Pretty, right? Such was the scenery en route to Buduruwagala. The elephant-shaped rock (below) has seven huge Buddhist figures carved into it. We went with Samantha and the requisite guide. I’m not sure that the following info was explained as the guide was quite hard to understand, the midday heat was, well, hot, and cheeky Samantha was on the lookout for snakes. He eventually found one hanging in a tree.
Guides in Sri Lanka (okay, the planet over) tend to prefer local lore to current historical scholarship (especially the case at Sigiriya in the north). I don’t mind this, as the history can be found in a book, and lore tells at least as much about people and their identity.
Reading about Buduruwagala now, it doesn’t seem to be called a temple, but I’m quite sure that locals referred to it as a rock temple. It was carved in the 10th Century, at the end of the period when Mahayana Buddhism was popular in Sri Lanka, as well as Theravadan Buddhism, which continues to thrive in the present day. These Mahayana carvings feature the Buddha, tall at center; Avalokiteshvara, in white at left; and Aryathara (Tara) and an attendant further to the left.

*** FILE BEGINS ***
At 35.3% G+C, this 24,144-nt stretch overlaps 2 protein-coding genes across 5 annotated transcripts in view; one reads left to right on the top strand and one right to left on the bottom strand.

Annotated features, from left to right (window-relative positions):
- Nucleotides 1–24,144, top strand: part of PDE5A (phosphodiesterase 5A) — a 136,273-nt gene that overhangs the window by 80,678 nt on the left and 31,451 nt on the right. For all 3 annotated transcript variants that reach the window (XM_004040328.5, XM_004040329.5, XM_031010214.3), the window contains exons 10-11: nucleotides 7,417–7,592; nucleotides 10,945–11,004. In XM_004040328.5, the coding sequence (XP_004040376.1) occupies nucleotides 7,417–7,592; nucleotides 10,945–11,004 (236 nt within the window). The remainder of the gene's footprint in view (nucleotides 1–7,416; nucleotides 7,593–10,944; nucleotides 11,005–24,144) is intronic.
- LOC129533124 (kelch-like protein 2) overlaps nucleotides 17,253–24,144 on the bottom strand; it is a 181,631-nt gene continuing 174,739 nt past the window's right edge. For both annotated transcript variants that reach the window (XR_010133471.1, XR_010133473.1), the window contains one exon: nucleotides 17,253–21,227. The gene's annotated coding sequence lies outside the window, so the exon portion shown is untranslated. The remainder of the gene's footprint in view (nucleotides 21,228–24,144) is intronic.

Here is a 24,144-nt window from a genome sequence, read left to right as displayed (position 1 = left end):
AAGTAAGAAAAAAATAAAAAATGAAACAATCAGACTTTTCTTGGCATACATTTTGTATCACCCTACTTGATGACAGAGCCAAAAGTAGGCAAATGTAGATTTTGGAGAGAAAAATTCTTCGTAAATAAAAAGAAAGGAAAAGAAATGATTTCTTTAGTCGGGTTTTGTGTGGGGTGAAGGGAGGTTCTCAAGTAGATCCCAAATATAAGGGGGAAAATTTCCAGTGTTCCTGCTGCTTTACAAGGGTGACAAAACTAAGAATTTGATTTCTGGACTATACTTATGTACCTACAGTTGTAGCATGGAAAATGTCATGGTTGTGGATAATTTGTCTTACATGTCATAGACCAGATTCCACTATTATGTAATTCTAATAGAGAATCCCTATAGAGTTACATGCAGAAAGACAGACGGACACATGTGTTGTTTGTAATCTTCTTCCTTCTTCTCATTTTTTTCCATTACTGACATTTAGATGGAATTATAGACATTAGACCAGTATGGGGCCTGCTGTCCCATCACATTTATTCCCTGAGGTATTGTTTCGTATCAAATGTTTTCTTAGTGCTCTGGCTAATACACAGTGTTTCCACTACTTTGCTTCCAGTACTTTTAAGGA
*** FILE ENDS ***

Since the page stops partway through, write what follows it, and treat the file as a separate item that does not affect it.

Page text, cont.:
In the slideshow (part iii), there is a photo (before the incense box) of three more figures. On the right is Vajrapani holding a dorje, a thunderbolt which is a tantric symbol seldom seen in Sri Lanka (but common in Tibetan/Vajrayana Buddhism). Natha, the future Buddha, is in the center, and Vishnu is at the left.
Buduruwagala translates from Sinhala as “stone images of the Buddha.” At 51 feet it is the tallest rock carving of Buddha in Sri Lanka and arguably the world, after the loss of the Bamyan figures to the Taliban.